The phrase "wouldn't wish it on your worst enemy" apparently doesn't apply to Microsoft's antitrust-related examinations at the hands of the European Commission. Late yesterday, Microsoft announced that it's filing a complaint about Google with the organization.
Microsoft's own experiences with the European Commission are well-documented. Since 1993, it's had several run-ins, and the European Commission has attempted to fine the corporation more than $1 billion over the years.
These facts led Brad Smith, Senior Vice President and General Counsel at Microsoft, to acknowledge in an official blog post last night, "There of course will be some who will point out the irony in today's filing."
But in the lengthy (1,500 words) post, Smith also wrote, "Having spent more than a decade wearing the shoe on the other foot with the European Commission, the filing of a formal antitrust complaint is not something we take lightly. This is the first time Microsoft Corporation has ever taken this step."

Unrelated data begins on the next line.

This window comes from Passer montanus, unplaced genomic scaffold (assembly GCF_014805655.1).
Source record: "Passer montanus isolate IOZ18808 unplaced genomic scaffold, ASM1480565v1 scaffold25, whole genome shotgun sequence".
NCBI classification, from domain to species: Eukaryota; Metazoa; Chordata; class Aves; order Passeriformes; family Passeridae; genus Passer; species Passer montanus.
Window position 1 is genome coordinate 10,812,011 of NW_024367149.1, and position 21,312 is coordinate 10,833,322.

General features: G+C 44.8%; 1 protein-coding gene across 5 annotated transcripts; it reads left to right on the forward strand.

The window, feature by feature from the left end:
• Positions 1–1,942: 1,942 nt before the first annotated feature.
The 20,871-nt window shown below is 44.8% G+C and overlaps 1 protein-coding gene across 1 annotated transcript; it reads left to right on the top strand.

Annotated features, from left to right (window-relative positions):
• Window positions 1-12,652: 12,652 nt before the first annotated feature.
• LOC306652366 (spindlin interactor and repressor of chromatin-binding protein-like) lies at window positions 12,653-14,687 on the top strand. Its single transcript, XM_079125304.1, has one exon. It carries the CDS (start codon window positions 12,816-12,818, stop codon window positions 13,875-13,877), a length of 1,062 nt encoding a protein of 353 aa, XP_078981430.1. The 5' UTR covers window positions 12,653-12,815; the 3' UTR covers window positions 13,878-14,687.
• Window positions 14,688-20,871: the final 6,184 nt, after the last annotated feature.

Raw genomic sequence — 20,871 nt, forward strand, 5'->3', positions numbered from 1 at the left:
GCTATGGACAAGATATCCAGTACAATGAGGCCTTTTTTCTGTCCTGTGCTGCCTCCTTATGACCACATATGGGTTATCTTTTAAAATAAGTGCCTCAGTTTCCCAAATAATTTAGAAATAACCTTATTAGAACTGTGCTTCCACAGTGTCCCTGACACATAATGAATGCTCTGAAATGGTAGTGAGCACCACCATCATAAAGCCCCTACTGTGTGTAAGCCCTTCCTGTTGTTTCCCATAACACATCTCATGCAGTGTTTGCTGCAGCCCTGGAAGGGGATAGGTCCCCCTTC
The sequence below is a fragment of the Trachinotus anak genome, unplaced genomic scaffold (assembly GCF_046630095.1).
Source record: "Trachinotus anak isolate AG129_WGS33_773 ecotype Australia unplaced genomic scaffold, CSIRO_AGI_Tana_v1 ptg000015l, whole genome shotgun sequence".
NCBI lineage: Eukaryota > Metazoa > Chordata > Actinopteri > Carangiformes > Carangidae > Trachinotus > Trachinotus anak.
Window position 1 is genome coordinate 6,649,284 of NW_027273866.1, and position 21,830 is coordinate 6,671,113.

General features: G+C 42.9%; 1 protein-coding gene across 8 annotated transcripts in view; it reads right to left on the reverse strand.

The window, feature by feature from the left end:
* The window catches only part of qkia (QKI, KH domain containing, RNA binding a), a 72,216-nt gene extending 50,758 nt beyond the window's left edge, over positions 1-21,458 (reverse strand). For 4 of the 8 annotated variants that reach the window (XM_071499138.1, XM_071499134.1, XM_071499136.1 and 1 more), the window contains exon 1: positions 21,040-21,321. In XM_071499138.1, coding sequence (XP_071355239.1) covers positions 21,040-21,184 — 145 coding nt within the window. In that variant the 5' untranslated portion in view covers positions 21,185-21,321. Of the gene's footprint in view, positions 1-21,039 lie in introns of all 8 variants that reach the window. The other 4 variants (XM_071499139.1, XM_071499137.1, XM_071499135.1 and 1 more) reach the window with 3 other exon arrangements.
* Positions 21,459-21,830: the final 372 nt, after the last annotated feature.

Microsoft feels Google's being anticompetitive for at least six different reasons. The matter of restricted access to YouTube covers the first two. Then there's the Google Books deal to consider, along with the difficulty advertisers may experience when trying to move their data to different search advertising platforms.
Microsoft is concerned about search box exclusivity terms, as well, and finally, there was an accusation about the cost of placement for competitors' advertisements.
This is all sure to give the European Commission something to think about. The development isn't likely to improve relations between Microsoft and Google, either.